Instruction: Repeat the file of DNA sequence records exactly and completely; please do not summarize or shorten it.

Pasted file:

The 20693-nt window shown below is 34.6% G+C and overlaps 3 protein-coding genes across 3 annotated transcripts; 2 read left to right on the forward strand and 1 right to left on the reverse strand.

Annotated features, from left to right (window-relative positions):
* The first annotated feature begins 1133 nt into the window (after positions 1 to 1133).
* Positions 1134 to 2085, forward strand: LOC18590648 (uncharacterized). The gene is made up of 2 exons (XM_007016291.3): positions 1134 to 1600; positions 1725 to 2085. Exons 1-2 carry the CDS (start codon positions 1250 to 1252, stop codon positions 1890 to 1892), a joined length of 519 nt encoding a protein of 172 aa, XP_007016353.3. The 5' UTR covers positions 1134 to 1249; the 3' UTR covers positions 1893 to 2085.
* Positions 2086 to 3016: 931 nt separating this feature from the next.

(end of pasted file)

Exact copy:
The 20693-nt window shown below is 34.6% G+C and overlaps 3 protein-coding genes across 3 annotated transcripts; 2 read left to right on the forward strand and 1 right to left on the reverse strand.

Annotated features, from left to right (window-relative positions):
* The first annotated feature begins 1133 nt into the window (after positions 1 to 1133).
* Positions 1134 to 2085, forward strand: LOC18590648 (uncharacterized). The gene is made up of 2 exons (XM_007016291.3): positions 1134 to 1600; positions 1725 to 2085. Exons 1-2 carry the CDS (start codon positions 1250 to 1252, stop codon positions 1890 to 1892), a joined length of 519 nt encoding a protein of 172 aa, XP_007016353.3. The 5' UTR covers positions 1134 to 1249; the 3' UTR covers positions 1893 to 2085.
* Positions 2086 to 3016: 931 nt separating this feature from the next.